Labour for a Referendum warns that the party "must not let the Conservatives and Liberal Democrats steal a march on this issue". Photograph: Getty Images.

George Eaton is political editor of the New Statesman.

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OK, let's do this: who REALLY won Legs-It? An exclusive investigation

Look, some of you just aren't treating this question with the seriousness it deserves. 

This morning, the Daily Mail front page dared to look past the minutiae of Brexit - can my EU partner still live here? Why is my holiday so expensive? Should we be worried that David Davis looks like a man who's ended up a minister because he lost a bet? - to ask the really big question. 

Yes, indeed. Who is Top of the Tibia? Who shines in the shin department? Which of these impressive, powerful women has lower limbs which best conform to our arbitrary beauty standards? 

In the accompanying article, Sarah Vine (herself the owner of not one, but TWO lower limbs) wrote that the women put on a show of unity with "two sets of hands clasped calmly on the arms of their respective chairs", disdaining the usual diplomatic practice of accompanying discussions about Article 50 with a solemn, silent re-enactment of the Macarena.

Vine adds: "But what stands out here are the legs – and the vast expanse on show. There is no doubt that both women consider their pins to be the finest weapon in their physical arsenal. Consequently, both have been unsheathed." That's right, people: Theresa May has been unafraid to wear a skirt, rather than a pair of trousers with one leg rolled up like LL Cool J. A departure for Mrs May, to be sure, but these are uncertain times and showing off just one calf might see the stock markets plunge.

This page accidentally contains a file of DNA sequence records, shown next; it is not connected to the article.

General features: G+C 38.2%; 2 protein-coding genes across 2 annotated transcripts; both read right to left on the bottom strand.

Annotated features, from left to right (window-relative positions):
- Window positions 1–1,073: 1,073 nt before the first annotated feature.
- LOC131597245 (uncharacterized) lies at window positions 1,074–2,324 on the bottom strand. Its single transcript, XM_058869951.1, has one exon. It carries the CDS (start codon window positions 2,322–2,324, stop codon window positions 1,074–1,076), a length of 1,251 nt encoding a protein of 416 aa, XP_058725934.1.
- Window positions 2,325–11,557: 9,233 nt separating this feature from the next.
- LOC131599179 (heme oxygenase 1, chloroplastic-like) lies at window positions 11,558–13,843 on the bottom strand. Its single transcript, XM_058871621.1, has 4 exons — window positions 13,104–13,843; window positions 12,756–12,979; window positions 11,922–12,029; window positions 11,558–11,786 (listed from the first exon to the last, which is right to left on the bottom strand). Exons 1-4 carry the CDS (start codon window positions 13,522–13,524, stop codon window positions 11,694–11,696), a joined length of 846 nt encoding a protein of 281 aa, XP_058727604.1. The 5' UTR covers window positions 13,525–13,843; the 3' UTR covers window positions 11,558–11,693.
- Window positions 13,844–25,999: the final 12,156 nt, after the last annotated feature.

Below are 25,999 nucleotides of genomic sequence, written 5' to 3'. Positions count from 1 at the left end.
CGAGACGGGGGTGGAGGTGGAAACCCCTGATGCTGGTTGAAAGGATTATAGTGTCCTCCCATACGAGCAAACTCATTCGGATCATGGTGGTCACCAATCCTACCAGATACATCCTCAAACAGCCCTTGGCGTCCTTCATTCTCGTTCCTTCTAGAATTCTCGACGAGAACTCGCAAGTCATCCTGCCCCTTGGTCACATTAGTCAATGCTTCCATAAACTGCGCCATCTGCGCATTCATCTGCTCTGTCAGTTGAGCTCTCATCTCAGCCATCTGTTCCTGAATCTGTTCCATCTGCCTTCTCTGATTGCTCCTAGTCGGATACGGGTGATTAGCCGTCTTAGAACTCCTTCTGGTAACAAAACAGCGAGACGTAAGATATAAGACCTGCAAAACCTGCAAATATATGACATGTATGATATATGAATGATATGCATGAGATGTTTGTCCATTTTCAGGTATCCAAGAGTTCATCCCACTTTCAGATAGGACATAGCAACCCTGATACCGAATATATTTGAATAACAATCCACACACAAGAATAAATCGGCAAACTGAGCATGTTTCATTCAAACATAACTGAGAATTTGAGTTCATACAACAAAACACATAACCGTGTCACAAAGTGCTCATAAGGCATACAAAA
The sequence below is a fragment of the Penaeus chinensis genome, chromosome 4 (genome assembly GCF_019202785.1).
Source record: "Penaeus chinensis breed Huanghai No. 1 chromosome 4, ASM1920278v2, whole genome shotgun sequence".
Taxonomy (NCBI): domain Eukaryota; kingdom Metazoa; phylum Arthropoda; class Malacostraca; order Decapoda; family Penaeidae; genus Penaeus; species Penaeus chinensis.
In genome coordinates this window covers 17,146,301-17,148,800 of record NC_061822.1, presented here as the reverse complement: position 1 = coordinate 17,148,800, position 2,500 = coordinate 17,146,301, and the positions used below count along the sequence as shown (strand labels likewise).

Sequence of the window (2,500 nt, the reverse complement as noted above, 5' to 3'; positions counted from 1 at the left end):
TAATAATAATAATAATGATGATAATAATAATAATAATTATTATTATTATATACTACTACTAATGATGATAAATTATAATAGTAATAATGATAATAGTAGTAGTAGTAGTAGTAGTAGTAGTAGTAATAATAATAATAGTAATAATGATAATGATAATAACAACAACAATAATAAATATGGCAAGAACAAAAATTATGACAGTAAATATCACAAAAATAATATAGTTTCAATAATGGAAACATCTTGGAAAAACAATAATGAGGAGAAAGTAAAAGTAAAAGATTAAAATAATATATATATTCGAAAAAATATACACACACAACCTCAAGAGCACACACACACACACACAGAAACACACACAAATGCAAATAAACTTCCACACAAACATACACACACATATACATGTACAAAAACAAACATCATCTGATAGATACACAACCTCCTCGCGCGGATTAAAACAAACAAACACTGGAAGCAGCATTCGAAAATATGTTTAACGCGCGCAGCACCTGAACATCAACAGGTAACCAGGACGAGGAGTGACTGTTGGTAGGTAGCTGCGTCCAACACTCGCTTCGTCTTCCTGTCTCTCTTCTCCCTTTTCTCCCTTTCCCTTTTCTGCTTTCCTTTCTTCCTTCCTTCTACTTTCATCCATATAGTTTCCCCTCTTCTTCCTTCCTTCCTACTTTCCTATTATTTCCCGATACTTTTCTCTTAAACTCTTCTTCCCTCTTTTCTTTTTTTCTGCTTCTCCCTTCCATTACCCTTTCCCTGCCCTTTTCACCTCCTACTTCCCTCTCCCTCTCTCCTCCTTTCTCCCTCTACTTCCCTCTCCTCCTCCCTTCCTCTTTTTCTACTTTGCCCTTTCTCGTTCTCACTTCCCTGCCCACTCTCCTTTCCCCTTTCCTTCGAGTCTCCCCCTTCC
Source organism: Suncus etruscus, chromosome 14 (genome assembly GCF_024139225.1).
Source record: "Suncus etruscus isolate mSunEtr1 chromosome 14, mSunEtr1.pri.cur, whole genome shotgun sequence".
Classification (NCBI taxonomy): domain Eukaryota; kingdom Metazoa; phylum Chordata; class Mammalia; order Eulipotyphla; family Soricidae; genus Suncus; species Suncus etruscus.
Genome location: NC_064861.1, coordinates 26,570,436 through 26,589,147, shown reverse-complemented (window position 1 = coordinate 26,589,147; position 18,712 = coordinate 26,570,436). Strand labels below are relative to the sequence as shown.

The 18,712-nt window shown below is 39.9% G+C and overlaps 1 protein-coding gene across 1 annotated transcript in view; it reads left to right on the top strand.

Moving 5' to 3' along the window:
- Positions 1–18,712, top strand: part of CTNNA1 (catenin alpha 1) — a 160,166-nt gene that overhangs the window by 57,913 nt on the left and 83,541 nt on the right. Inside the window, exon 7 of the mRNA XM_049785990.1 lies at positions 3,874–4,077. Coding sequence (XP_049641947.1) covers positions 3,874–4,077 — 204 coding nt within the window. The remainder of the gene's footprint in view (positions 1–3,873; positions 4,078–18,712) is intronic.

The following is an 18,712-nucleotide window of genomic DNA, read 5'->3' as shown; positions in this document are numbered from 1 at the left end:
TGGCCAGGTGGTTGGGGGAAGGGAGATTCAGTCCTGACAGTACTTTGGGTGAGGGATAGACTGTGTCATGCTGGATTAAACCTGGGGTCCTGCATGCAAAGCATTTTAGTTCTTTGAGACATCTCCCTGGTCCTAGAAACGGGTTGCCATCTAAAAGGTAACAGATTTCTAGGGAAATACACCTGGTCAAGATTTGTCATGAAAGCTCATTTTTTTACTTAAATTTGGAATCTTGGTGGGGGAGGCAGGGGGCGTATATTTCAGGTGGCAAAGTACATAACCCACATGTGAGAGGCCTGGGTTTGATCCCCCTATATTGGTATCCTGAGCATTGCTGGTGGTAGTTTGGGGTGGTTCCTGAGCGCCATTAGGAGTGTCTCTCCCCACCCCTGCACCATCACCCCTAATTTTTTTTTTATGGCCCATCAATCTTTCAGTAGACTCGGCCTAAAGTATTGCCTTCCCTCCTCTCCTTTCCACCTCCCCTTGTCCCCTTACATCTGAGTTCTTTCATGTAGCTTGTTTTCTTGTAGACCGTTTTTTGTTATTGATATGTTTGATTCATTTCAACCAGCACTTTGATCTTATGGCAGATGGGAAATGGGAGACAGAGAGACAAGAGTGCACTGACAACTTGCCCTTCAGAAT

The prime minister has come to the bold decision that her legs are the "finest weapons in her physical armoury", when others might argue it's the sharp, retractable venom-filled spurs on her fore-limbs. (Oh wait, my mistake. That's the duck-billed platypus.)

As ever, the bien-pensant left is squawking about sexism and avoiding the real issue: who really won Legs-it? Well, there will be no handwringing over how this is a belittling way to treat two female politicians here, thank you very much. We shall not dwell on the fact that wearing a skirt while doing politics is not really remarkable enough to merit a front page, oh no. Instead, we shall bravely attempt to answer that Very Important Question. 

Who really won Legs-it? 

1. David Cameron

We might not know who won Legs-It, but let's be honest - we all know who lost. David Cameron here has clearly concluded that, much like Andrew Cooper's pre-referendum polling results, his legs are best hidden away while everyone politely pretends they don't exist. 

Legs-It Rating: 2/10

2. Michael Gove

Fun fact: Michael Gove's upper thighs are equipped with sharp, retractable claws, which aid him in knifing political rivals in the back.

Legs-It Rating: 8/10

3. David Davis

Mr Davis's unusually wide stance here suggests that one leg doesn't know what the other is doing. His expression says: this walking business is more difficult than anyone let on, but I mustn't let it show. Bad legs are better than no legs.  

Legs-It Rating: 6/10

4. Boris Johnson

Real talk: these legs don't really support Boris Johnson, they're just pretending they do to advance their career. 

Legs-It Rating: 6/10

5. George Osborne

Take in these long, cool pins. These are just two out of George Osborne's six legs. 

Legs-It Rating: 9/10

6. Liam Fox

In the past, Liam Fox has faced criticism for the way his left leg follows his right leg around on taxpayer-funded foreign trips. But those days are behind him now.

Legs-It Rating: 10/10

7. Nigel Farage

So great are the demands on the former Ukip leader's time these days, that his crotch now has a thriving media career of its own, independent from his trunk and calves. Catch it on Question Time from Huddersfield next month. 

Legs-It Rating: 7/10

Conclusion

After fearlessly looking at nine billion photos of legs in navy trousers, we can emphatically conclude that THEY ARE ALL BASICALLY THE SAME LEG. Life is great as a male politician, isn't it?

I'm a mole, innit.